There is at least one person besides myself who will know what this picture is of. When we lived at 3525 SE Belmont, Kaitlin Gaffney and I were horrified to find that a rag that had been thrown down the laundry chute into the basement was growing long 3-4 inch long tendrils towards the small jaundiced window above the dryer. But then we let it grow bigger and took this picture to capture the freakish mold that Portland winters help cultivate. In my current San Francisco apartment, however, there have been recent mold sightings to give this furry little pile a run for its money. Our bathroom ceiling has been home to a constellation of malignant mold, stymied only by Erin and Susan's honorable attempts to bleach it out of existence. I am half-heartedly capturing these wild oscillations of mold/no-mold/mold with my camera.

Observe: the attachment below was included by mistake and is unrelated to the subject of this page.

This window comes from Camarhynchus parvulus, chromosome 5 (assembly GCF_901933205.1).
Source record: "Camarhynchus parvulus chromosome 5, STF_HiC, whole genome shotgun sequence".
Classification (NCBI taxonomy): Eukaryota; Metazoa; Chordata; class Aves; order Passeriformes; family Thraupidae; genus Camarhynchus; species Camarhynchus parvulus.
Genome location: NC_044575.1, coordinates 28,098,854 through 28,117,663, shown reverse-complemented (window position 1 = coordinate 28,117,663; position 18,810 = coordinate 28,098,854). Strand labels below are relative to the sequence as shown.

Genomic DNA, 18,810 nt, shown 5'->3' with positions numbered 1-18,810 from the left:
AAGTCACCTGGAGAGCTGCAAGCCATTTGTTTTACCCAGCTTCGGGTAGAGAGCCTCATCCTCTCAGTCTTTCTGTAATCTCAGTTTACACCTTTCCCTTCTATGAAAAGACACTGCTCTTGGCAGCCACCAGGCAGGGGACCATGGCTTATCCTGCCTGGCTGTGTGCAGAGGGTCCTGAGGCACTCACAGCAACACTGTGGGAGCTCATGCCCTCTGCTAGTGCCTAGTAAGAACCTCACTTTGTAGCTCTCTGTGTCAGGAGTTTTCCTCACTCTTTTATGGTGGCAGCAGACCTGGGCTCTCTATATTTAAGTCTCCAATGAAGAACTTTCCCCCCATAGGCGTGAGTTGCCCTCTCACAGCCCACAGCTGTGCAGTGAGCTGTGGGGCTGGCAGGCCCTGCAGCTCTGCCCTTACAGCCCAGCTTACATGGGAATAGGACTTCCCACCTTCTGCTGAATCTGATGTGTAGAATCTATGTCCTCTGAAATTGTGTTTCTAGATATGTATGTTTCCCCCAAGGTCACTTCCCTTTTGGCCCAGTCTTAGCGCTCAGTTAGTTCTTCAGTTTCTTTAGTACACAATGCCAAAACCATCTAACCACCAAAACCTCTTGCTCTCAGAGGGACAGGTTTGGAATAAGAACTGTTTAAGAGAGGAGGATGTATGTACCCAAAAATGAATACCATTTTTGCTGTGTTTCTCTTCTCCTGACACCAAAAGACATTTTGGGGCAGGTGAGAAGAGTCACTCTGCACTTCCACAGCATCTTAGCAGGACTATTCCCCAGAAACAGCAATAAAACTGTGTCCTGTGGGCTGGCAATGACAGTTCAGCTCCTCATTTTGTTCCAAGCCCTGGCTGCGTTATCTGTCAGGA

I'm really interested in these moments where the domestic meets the organic-- stains, rips, residue of all sorts. In Queer Theory yesterday we talked briefly about how when we don't talk about things, we at some point become successful in erasing their memory. This is interesting to think about, especially in the urban landscape where a huge disparity exists between the people, families, buildings and neighborhoods that get attention and those that do not. I think that the intentional investigation of any sort of silence, divorced from any association with sexuality, is an inherently queer conversation. James confirmed this last week in our meeting when he looked at the towel I refabricated (see posting from last week) and said it was the queerest thing I had ever made. I thought about it over the weekend and decided that what he was saying was essentially this: queer art begins a conversation about how usefulness dictates value by questioning the scale of how value is measured, of objects, ideas, histories and people.